• ICS Publications
  • Institute of Carmelite Studies
  • Members of the Institute
  • Our Staff
  • Vocations

  •       The Institute of Carmelite Studies (ICS) is a not-for-profit organization founded in the 1960s by friars of the Washington Province of Discalced Carmelites to promote a richer understanding and study of the Carmelite heritage. We encourage scholarship among our members and others who seek to deepen an appreciation of Carmel's spirit and traditions. We collaborate with similar organizations around the world, such as the Carmelite Forum, the Carmelite Institute in Washington, D.C., the Archivum Carmelitanum Edith Stein in Würzburg, Germany, and the Institutum Carmelitanum in Rome. In recent years we have begun an extensive collection of documents, papers, and publications related to Carmel. This collection is currently located at the Discalced Carmelite monastery in Washington, D.C., and is open to scholars by appointment. (Nearby is the more extensive Carmelitana Collection at Whitefriars Hall in Northeast Washington.)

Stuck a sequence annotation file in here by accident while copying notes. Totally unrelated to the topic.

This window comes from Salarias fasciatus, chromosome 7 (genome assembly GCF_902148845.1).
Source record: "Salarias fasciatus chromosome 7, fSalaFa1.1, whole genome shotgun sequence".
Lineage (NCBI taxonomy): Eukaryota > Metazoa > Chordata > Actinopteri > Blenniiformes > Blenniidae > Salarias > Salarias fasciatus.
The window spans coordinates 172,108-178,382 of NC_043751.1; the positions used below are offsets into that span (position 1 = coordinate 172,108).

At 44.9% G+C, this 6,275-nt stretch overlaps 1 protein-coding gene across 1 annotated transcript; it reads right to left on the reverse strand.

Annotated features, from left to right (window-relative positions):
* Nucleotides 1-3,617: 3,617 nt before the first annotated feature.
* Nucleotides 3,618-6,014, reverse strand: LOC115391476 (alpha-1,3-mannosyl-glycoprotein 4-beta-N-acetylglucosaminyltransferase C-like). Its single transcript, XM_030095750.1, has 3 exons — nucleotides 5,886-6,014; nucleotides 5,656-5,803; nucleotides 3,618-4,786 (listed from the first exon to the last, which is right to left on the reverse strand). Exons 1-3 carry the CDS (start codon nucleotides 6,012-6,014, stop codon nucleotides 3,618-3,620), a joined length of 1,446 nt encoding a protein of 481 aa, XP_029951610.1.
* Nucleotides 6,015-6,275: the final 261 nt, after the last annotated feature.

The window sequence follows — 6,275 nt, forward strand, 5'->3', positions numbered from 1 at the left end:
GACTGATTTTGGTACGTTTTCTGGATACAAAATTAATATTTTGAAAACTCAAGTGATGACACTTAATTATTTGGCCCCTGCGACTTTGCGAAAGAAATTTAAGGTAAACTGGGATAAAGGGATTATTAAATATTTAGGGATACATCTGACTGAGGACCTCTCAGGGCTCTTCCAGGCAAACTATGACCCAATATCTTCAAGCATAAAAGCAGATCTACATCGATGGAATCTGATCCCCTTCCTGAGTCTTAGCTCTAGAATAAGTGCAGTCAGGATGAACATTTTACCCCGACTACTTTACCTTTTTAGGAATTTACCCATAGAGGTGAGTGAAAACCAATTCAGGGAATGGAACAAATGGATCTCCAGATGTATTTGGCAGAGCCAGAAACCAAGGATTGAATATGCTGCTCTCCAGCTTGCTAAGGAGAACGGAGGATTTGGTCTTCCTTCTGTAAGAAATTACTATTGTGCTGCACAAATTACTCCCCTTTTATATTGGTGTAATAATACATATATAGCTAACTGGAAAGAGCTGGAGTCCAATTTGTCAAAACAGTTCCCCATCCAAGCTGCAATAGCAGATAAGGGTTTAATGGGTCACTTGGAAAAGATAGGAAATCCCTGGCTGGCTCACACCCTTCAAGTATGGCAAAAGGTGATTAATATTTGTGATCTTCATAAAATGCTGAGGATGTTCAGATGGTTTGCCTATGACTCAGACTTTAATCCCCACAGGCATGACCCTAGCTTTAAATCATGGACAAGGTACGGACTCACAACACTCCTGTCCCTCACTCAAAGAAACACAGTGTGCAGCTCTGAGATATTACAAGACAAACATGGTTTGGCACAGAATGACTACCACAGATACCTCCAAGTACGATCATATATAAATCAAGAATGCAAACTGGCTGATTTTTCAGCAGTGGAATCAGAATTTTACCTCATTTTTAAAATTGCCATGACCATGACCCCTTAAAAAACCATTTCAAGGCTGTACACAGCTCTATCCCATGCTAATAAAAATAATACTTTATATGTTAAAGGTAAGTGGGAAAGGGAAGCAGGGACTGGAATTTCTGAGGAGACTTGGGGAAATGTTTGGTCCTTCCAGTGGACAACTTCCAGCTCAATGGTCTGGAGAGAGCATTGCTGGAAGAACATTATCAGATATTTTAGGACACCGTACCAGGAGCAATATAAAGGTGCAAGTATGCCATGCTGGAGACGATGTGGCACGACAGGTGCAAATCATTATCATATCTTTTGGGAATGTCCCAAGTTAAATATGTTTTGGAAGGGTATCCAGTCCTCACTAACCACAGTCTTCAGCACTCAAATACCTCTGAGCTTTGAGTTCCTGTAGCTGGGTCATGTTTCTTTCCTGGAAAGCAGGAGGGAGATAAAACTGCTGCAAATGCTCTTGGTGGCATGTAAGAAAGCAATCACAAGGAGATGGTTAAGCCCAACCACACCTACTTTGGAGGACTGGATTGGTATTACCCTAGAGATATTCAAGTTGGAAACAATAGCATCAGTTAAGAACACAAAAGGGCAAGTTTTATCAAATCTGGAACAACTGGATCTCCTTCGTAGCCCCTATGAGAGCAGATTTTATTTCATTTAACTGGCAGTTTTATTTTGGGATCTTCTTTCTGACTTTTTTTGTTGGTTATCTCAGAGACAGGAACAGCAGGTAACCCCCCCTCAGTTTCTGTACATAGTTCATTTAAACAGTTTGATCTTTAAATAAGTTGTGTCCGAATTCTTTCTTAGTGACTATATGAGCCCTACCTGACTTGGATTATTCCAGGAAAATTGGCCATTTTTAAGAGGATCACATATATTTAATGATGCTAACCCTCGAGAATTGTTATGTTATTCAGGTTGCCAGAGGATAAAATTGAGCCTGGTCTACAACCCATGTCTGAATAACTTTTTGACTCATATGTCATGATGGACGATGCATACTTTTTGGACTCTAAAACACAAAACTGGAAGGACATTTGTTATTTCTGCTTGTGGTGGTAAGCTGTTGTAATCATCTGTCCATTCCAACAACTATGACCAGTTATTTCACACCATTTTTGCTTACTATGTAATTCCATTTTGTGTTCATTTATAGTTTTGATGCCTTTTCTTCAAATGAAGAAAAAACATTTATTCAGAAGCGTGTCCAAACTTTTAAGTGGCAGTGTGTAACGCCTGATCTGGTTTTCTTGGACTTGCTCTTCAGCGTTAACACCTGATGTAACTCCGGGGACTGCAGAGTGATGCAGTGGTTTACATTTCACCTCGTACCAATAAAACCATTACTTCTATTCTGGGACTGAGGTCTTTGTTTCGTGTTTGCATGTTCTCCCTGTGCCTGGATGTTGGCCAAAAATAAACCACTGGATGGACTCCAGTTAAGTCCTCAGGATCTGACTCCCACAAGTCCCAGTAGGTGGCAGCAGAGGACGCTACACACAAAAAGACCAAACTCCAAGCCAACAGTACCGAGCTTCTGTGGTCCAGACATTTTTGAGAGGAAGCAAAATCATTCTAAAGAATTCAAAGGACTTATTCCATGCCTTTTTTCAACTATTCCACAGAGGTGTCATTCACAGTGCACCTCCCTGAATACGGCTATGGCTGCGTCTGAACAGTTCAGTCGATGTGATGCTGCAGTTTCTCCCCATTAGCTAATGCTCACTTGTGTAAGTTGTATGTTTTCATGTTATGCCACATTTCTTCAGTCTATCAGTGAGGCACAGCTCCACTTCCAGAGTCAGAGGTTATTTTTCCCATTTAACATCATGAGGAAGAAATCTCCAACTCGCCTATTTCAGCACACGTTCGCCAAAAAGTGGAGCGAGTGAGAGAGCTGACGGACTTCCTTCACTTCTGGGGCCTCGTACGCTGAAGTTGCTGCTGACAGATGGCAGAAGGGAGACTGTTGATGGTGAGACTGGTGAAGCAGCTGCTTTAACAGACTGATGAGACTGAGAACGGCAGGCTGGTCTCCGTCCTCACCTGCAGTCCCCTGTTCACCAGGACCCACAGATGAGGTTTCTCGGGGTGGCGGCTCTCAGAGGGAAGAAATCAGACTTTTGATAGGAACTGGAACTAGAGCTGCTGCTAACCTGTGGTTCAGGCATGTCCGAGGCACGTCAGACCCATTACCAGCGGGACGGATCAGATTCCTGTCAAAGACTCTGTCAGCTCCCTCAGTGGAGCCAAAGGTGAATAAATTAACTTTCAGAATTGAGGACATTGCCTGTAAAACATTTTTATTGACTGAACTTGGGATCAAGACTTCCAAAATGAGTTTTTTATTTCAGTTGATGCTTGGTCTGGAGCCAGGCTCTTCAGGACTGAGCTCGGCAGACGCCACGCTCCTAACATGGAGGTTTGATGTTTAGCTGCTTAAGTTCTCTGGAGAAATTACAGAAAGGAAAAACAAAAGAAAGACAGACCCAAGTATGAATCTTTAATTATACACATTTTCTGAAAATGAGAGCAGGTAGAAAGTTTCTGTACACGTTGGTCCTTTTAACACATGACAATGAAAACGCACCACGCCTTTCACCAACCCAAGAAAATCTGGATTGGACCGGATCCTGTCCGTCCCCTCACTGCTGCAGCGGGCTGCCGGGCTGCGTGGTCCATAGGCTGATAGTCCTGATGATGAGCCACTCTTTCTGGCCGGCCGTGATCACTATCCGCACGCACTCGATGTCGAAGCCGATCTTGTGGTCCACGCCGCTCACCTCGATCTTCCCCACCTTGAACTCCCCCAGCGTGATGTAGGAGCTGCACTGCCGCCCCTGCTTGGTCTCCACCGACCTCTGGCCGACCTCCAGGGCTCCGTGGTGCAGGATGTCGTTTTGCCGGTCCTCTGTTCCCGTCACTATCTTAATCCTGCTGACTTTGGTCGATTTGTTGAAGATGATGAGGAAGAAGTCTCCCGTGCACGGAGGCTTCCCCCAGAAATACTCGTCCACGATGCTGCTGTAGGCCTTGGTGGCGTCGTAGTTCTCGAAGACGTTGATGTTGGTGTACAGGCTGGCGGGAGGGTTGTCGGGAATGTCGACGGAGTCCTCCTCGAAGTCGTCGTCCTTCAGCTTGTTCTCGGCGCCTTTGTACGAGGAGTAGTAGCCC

Through ICS Publications, we provide the English speaking world with the best available editions of the Carmelite classics at an economical price, including translations by our members of texts by Saints Teresa of Avila, John of the Cross, and Thérèse of Lisieux. ICS Publications also publishes popular and scholarly introductions to a variety of Carmelite figures and themes, as well as audiotapes of presentations on Carmelite spirituality.

          Members of the Institute meet twice a year to discuss projects of mutual interest, and are available for conferences, seminars, and other meetings held for the development and promotion of an awareness of the spirituality, charism, and history of the Carmelites.

          To further our work, we welcome support from foundations, organizations, and interested individuals. Contributions are tax-deductible.

    For further information on the Institute of Carmelite Studies, contact:

    Institute of Carmelite Studies
    2131 Lincoln Road, NE
    Washington, DC 20002

    Copyright 2011, Institute of Carmelite Studies